The REALTORS® Confidence Index (RCI) survey[1] gathers monthly information from REALTORS® about local real estate market conditions, characteristics of buyers and sellers, and issues affecting homeownership and real estate transactions.[2] This report presents key results about market transactions from May 2018. View and download the full report here.

Market Conditions and Expectations

  • The REALTORS® Buyer Traffic Index registered at 73 (74 in May 2017).[3]
  • The REALTORS® Seller Traffic Index registered at 44 (46 in May 2017).
  • The REALTORS® Confidence Index—SixMonth Outlook Current Conditions registered at 72 for detached single-family, 59 for townhome, and 57 for condominium properties. An index above 50 indicates market conditions are expected to improve.
  • Properties were typically on the market for 26 days (27 days in May 2017).
  • Eighty-eight percent of respondents reported that home prices remained constant or rose in May 2018 compared to levels one year ago (90 percent in May 2017).

Characteristics of Buyers and Sellers

  • First-time buyers accounted for 31 percent of sales (33 percent in May 2017).
  • Vacation and investment buyers comprised 15 percent of sales (16 percent in May 2017).
  • Sales of distressed properties (foreclosed or sold as a short sale) accounted for 3 percent of sales (5 percent in May 2017).
  • Cash sales made up 21 percent of sales (22 percent in May 2017).
  • Seventeen percent of sellers offered incentives such as paying for providing a warranty (9 percent), closing costs (6 percent), and undertaking remodeling (2 percent).[4]

Issues Affecting Buyers and Sellers

  • From March–May 2018, 76 percent of contracts settled on time (76 percent in May 2017).
  • Among sales that closed in May 2018, 77 percent had contract contingencies. The most common contingencies pertained to home inspection (58 percent), obtaining financing (45 percent), and getting an acceptable appraisal (44 percent).
  • REALTORS® report “low inventory”, “interest rates”, and “multiple offers” as the major issues affecting transactions in May 2018.

About the RCI Survey

  • The RCI Survey gathers information from REALTORS® about local market conditions based on their client interactions and the characteristics of their most recent sales for the month.
  • The May 2018 survey was sent to 50,000 REALTORS® who were selected from NAR’s 1.3 million members through simple random sampling and to 7,495 respondents in the previous three surveys who provided their email addresses.
  • There were 4,169 respondents to the online survey which ran from June 1-12, 2018. The survey’s overall margin of error at the 95 percent confidence level is one percent. The margins of error for subgroups and sample proportions of below or above 50 percent are larger.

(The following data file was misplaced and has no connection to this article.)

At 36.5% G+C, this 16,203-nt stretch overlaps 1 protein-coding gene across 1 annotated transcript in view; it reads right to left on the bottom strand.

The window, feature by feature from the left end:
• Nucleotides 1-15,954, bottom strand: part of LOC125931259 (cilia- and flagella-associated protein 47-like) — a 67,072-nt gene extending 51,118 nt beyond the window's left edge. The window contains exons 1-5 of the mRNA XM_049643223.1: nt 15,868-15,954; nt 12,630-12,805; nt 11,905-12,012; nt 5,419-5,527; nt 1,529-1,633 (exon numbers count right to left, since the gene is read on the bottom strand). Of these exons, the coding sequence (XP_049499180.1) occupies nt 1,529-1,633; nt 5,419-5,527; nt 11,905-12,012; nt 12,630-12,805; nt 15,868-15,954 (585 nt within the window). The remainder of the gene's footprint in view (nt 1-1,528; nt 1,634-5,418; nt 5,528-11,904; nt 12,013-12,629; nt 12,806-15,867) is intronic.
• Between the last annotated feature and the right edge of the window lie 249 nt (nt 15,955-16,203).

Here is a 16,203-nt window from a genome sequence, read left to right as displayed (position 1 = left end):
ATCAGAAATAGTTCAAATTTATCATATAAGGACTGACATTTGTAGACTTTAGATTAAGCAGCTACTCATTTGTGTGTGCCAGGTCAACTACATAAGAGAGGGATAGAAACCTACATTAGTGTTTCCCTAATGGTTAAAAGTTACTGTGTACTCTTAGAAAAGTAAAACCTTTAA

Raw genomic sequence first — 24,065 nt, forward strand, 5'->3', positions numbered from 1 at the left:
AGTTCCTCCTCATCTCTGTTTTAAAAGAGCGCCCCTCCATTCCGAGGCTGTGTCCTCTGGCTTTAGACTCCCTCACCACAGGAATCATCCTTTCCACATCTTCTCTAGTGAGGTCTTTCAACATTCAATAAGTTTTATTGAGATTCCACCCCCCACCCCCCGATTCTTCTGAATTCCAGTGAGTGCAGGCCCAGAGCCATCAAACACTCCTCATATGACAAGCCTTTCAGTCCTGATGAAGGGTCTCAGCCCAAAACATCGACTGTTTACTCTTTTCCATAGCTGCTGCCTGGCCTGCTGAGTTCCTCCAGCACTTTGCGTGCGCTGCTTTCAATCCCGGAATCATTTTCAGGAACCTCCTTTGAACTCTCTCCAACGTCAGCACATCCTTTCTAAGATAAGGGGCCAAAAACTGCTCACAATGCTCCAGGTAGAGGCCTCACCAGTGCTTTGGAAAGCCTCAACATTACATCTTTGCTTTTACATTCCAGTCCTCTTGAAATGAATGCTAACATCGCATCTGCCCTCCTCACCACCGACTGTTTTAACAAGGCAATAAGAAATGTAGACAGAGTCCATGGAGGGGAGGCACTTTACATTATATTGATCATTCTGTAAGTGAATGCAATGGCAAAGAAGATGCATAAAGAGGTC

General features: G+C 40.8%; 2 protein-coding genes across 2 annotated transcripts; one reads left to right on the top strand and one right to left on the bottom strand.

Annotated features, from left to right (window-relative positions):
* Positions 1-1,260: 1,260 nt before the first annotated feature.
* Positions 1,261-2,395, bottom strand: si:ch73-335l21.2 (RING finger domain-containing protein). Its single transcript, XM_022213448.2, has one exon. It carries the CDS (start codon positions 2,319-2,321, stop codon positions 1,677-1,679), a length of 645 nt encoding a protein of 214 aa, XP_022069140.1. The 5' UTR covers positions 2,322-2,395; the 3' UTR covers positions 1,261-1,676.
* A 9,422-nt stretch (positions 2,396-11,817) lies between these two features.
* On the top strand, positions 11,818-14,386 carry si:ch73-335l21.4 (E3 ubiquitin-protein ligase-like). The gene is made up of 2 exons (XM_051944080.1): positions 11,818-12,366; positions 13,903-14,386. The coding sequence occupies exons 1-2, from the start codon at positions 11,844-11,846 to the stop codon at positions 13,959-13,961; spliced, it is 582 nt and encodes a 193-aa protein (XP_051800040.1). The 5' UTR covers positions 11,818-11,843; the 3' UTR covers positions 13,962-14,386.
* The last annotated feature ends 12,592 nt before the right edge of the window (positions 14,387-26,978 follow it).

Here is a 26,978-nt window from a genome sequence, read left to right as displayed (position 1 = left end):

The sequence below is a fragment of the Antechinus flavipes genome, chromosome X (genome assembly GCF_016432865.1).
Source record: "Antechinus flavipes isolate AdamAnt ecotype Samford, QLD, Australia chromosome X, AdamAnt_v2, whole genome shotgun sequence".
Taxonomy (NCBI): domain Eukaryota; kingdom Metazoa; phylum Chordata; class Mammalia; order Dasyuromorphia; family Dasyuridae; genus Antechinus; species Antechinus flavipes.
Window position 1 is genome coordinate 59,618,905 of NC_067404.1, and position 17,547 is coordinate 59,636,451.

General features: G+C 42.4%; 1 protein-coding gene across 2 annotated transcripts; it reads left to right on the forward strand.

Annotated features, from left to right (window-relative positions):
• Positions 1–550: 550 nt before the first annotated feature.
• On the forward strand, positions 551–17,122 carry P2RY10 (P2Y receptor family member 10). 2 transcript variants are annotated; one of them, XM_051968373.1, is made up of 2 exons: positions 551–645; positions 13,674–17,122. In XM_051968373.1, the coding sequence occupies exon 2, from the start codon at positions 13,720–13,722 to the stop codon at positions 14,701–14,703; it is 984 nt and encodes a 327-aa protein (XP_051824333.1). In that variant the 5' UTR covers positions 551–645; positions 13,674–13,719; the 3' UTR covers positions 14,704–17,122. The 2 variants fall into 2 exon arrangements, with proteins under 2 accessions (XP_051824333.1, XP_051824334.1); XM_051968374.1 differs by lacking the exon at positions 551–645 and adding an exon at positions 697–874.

• NAR weighs the responses by a factor that aligns the sample distribution of responses to the distribution of NAR membership.

The REALTORS® Confidence Index is provided by NAR solely for use as a reference. Resale of any part of this data is prohibited without NAR’s prior written consent. For questions on this report or to purchase the RCI series, please email: Data@realtors.org


[1] Thanks to George Ratiu, Managing Director, Housing and Commercial Research and Gay Cororaton, Research Economist for their data analysis and comments to the RCI Report.

[2] Respondents report on the most recent characteristics of their most recent sale for the month.

[3] An index greater than 50 means more respondents reported conditions as “strong” compared to one year ago than “weak.” An index of 50 indicates a balance of respondents

who viewed conditions as “strong” or “weak.”

[4] The difference in the sum of percentages to the total percentage of sellers who offered incentives is due to rounding.

Median Prices Rose to Highest Level, But Inflation-Adjusted Prices Still Below Bubble Peak

The median sales price of all existing homes sold rose to its highest level in May 2018, to $264,800. This peak price exceeds the housing bubble peak of $230,400 in July 2006. The median sales price of existing homes sold has been trending up (on a year-on-year basis) in the past 75 months since March 2012. This also represents a 71 percent nominal increase from its lowest level in January 2012 of $154,600. However, netting out the effect of inflation, the May 2018 inflation-adjusted median home sales price is at $172,928. This is still 11 percent lower than the inflation-adjusted peak price of $193,781 in June 2005. On an inflation-adjusted basis, home prices have increased 58 percent since February 2012.

An inflation-adjusted measure of house prices provides useful information for both current homeowners and for homebuyers. For current homeowners, a desirable situation is one where home prices are appreciating at a faster rate than inflation, so that they get a positive real return. For homebuyers, a desirable situation is one where home prices are not appreciating too far off from the overall increase in prices (inflation), so that households are not forced to make significant adjustments to their spending behavior just to purchase a home. Moreover, home prices should not be appreciating too far ahead of the rate of increase in income (which is also tied to some extent to inflation), which makes a home purchase unaffordable.